High Dietary Intake of Flavonoids Associated With Lower Risk of Cognitive Decline
Flavonoids are a type of compound found in plant that are thought to provide health benefits through their antioxidant properties. Foods that are high in flavonoids include strawberries, oranges, peppers, and apples. A new study has found that people who consume at least half a serving per day of foods high in flavonoids may have a 20% lower risk of cognitive decline.
Participants in the study included 49,493 women who took part in the Nurses’ Health Study and 27,842 men who took part in the Health Professionals Follow-up Study. Participants had an average age of 51 at the beginning of the study and were followed for approximately 20 years.
Participants completed questionnaires that were used to calculate their intake of different types of flavonoids. Subjective cognitive decline was assessed twice during the 20-year follow-up period.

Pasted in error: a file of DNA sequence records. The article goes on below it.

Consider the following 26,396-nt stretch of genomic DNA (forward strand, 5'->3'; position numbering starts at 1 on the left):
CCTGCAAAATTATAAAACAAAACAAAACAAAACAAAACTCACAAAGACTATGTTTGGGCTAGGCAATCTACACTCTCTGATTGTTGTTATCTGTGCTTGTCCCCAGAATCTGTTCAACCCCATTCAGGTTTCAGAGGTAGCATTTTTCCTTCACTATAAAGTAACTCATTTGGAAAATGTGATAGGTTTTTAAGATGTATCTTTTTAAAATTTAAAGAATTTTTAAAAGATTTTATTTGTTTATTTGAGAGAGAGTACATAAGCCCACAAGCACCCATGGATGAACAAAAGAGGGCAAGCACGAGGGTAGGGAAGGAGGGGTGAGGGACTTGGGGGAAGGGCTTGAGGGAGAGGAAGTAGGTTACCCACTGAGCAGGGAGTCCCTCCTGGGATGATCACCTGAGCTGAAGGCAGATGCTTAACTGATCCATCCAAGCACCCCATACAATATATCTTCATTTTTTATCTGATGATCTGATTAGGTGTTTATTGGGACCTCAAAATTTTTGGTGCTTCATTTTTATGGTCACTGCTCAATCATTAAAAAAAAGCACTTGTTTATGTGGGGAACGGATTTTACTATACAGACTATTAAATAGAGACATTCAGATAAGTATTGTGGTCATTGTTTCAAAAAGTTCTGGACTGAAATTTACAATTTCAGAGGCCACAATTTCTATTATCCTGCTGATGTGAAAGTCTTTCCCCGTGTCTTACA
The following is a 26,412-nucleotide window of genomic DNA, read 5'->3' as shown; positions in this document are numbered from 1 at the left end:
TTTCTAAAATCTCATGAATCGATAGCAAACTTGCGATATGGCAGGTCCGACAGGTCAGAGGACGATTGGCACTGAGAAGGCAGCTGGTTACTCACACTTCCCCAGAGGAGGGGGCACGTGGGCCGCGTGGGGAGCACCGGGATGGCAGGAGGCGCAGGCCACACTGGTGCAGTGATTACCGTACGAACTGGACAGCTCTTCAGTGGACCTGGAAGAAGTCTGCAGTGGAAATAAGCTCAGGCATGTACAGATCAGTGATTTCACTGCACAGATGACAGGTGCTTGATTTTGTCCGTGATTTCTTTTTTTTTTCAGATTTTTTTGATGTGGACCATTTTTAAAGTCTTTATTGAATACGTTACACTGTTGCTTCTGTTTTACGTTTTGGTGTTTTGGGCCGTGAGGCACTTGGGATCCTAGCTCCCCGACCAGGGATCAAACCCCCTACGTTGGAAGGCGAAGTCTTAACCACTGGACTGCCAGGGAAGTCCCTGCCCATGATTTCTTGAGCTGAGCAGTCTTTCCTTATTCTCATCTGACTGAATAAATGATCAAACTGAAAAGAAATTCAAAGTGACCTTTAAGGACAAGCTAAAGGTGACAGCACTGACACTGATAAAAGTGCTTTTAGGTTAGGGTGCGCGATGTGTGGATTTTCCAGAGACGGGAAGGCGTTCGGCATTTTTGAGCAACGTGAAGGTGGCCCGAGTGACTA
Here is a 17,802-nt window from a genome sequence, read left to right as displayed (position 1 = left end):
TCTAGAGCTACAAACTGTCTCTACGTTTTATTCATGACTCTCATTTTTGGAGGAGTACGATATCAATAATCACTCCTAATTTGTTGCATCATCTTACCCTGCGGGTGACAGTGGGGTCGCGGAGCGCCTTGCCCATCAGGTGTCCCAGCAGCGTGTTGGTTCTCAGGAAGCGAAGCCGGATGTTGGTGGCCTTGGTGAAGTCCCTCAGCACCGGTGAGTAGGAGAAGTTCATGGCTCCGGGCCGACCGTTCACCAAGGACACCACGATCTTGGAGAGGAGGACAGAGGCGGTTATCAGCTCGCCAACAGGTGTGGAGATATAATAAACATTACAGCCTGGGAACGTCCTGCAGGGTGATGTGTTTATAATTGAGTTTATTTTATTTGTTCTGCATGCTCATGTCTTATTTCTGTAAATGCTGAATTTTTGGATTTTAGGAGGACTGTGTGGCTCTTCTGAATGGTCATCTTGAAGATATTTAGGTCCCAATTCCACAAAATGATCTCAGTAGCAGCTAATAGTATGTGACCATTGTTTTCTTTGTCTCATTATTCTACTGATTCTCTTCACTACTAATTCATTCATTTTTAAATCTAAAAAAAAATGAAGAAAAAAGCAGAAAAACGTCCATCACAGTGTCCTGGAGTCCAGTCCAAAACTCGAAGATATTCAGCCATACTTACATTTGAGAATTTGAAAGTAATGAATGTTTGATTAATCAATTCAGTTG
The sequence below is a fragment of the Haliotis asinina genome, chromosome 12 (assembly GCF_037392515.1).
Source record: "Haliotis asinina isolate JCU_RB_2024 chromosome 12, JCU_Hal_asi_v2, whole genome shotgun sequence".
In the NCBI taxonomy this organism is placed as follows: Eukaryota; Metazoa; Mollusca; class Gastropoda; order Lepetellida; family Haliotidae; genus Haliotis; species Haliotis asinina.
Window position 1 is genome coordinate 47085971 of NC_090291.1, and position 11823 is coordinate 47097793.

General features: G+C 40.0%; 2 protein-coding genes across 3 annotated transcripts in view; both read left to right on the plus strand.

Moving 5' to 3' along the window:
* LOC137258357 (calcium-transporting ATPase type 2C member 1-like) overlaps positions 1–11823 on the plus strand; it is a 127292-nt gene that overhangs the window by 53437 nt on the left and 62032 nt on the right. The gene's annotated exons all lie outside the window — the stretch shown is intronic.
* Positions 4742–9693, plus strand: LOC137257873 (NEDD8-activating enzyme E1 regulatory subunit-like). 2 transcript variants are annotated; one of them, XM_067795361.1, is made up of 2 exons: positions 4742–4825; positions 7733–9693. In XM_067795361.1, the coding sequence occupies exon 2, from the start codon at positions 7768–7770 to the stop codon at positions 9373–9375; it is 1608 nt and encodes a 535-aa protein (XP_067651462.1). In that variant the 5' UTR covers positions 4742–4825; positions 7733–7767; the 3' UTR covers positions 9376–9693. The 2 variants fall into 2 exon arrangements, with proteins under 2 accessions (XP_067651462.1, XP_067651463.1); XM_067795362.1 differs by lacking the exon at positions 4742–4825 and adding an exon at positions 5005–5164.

Participants who consumed the highest amount of flavonoids daily, approximately 600 mg, had a 20% lower risk of cognitive decline compared to those consumed the least, approximately 150 mg. Flavonoids found in orange or yellow fruits and vegetables were found to have the strongest protective qualities, and were associated with a 38% lower risk of cognitive decline. Flavonoids called anthocyanins that are found in blueberries, blackberries, and cherries were associated with a 24% lower risk of cognitive decline.
The study was conducted by researchers from Brigham and Women’s Hospital and Harvard Medical School. It was published online ahead of print on July 28, 2021, in the journal Neurology.